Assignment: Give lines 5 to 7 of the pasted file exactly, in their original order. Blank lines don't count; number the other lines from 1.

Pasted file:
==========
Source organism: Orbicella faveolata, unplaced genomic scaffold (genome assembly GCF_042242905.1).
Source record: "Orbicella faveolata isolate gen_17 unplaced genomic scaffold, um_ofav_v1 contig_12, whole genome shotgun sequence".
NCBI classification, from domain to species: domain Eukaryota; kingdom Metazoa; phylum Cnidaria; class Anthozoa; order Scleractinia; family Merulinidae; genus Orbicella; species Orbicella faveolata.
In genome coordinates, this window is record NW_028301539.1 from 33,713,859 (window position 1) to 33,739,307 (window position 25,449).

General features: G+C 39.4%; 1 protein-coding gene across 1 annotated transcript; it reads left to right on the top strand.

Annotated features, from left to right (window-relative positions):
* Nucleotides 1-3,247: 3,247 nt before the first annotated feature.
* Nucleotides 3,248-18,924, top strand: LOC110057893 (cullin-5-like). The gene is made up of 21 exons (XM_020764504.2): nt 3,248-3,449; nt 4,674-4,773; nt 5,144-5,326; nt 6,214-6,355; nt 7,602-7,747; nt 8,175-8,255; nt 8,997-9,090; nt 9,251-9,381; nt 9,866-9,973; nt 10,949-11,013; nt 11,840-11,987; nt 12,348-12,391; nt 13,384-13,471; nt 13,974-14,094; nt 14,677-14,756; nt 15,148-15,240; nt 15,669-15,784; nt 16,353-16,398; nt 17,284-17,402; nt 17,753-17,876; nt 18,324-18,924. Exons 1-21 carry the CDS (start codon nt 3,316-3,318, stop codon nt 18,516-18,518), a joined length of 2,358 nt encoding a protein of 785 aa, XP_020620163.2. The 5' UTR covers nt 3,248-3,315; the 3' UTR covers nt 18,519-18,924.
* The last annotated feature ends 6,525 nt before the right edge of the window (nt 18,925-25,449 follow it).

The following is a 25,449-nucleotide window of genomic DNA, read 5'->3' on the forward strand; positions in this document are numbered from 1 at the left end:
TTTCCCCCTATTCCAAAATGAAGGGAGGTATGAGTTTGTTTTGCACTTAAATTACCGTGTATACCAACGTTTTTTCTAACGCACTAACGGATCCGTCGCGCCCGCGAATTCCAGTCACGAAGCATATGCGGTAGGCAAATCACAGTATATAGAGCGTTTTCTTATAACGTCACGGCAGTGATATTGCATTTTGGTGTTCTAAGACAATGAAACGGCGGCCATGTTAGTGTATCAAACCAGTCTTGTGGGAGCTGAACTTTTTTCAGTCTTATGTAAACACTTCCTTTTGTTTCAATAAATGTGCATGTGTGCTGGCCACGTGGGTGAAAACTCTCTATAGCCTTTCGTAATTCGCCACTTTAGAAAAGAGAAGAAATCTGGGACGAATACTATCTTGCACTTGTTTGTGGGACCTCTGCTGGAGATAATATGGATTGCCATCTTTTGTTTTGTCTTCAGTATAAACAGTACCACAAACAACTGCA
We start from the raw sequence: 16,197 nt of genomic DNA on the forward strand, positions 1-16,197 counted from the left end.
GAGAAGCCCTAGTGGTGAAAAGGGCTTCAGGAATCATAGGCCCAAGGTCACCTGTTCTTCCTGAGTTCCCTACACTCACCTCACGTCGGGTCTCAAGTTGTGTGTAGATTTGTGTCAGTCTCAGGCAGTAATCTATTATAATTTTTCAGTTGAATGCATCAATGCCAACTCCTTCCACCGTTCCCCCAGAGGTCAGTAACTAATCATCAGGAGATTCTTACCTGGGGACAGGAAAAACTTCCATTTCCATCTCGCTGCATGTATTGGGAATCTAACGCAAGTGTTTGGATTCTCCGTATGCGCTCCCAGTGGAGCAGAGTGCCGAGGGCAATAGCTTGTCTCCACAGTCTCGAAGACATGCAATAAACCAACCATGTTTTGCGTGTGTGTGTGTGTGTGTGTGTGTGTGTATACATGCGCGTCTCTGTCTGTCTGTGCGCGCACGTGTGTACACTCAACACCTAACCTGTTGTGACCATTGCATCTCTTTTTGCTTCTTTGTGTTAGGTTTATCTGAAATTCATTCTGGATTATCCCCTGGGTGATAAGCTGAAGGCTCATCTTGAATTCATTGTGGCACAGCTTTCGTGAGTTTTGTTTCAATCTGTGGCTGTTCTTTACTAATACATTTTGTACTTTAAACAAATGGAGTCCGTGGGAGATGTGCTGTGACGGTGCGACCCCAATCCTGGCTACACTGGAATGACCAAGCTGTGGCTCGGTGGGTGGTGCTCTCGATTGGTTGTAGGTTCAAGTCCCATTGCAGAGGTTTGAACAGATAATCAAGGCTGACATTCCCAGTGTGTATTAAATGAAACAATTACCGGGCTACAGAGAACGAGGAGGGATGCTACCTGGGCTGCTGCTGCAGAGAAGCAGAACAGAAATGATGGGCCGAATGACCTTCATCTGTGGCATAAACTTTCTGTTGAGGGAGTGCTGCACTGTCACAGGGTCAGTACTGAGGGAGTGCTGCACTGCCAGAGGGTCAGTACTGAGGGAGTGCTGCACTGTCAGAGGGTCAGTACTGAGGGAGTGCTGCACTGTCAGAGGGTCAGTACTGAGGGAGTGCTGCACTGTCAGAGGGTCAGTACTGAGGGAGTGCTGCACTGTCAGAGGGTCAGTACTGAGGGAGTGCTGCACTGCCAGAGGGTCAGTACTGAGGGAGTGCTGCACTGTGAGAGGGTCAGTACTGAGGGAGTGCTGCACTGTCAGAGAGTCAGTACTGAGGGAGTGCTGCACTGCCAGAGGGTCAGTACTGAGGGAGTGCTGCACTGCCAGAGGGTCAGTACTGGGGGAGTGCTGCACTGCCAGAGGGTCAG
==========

General features: G+C 39.4%; 1 protein-coding gene across 1 annotated transcript; it reads left to right on the top strand.

Annotated features, from left to right (window-relative positions):
* Nucleotides 1-3,247: 3,247 nt before the first annotated feature.